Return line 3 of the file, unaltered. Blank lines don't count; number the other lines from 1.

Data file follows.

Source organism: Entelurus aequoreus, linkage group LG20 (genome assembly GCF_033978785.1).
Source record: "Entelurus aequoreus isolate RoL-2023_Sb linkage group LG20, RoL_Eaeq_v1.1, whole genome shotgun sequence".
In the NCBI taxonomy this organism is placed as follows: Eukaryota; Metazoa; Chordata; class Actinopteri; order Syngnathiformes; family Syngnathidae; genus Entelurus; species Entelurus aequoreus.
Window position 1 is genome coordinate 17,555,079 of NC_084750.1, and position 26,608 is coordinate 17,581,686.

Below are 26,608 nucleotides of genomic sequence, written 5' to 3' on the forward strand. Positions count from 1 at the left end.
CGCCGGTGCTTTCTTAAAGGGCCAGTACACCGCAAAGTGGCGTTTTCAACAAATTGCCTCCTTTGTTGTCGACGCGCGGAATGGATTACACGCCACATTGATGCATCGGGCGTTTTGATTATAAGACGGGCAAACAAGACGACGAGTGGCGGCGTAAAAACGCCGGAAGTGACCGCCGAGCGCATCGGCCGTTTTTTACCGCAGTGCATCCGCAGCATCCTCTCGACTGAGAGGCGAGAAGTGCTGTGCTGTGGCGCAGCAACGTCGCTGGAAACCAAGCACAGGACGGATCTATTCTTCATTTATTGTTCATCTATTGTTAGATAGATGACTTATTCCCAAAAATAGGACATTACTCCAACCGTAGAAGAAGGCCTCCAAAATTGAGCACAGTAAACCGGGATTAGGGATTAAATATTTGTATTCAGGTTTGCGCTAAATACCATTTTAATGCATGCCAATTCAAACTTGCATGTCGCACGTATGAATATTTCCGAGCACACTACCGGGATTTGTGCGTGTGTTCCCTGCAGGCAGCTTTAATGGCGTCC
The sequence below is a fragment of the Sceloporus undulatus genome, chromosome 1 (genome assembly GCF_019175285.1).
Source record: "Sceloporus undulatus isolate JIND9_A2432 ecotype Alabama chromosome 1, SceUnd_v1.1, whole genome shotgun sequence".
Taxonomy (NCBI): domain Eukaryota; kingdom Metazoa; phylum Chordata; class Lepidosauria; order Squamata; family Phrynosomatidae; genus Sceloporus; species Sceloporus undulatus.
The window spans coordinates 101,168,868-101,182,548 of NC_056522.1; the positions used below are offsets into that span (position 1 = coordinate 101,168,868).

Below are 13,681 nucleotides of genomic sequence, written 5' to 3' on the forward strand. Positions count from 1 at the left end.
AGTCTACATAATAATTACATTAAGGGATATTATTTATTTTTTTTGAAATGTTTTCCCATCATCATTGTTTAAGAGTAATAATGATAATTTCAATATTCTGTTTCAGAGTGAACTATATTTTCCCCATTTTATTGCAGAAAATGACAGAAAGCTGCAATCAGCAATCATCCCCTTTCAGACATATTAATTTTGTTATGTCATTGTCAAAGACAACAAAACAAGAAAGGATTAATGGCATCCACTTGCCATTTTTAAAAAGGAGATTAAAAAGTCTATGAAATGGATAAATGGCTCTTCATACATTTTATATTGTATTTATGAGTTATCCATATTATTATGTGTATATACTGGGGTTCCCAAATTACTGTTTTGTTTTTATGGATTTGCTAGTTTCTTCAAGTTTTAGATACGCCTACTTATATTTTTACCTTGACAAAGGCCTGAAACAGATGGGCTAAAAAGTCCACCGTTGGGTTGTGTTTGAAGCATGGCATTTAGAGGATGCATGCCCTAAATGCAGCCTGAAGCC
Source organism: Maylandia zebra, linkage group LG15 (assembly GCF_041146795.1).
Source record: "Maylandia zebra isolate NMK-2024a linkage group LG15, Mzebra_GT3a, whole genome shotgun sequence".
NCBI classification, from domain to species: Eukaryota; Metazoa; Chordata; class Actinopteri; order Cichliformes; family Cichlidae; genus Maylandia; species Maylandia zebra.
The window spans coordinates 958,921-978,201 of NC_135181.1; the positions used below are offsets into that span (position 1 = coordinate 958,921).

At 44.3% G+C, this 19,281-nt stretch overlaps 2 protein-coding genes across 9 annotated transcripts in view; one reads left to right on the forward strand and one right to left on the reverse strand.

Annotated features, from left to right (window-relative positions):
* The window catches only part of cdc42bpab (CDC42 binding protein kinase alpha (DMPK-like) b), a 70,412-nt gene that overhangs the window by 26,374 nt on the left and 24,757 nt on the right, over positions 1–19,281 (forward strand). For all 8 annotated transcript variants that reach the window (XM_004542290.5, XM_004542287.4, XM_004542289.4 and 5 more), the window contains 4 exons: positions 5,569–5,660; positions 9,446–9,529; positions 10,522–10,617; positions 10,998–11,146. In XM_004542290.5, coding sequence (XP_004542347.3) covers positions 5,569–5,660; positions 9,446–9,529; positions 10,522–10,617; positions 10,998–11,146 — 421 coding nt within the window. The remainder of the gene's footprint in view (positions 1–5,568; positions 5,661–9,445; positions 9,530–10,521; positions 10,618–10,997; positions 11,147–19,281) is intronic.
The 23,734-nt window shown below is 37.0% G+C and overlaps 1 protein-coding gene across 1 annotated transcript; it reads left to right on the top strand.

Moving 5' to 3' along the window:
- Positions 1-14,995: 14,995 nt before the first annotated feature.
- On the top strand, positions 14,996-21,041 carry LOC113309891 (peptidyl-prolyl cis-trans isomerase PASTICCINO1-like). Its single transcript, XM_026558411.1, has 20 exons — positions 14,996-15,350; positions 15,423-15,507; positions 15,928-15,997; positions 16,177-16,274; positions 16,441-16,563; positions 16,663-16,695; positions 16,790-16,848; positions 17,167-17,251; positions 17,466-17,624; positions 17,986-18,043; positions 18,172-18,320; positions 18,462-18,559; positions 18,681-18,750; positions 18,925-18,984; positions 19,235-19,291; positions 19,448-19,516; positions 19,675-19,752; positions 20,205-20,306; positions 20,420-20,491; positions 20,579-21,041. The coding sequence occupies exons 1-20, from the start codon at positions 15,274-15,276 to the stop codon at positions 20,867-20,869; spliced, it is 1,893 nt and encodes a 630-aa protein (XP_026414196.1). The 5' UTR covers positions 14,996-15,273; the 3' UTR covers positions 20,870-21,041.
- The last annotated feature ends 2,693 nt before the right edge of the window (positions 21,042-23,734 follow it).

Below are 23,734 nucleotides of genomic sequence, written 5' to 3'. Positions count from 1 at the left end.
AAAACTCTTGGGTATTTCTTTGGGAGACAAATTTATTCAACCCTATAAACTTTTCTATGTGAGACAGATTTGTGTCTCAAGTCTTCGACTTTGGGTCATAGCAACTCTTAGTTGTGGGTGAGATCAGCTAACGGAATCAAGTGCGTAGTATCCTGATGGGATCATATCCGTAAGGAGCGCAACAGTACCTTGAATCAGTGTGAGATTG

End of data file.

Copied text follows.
In the NCBI taxonomy this organism is placed as follows: Eukaryota; Metazoa; Chordata; class Actinopteri; order Syngnathiformes; family Syngnathidae; genus Entelurus; species Entelurus aequoreus.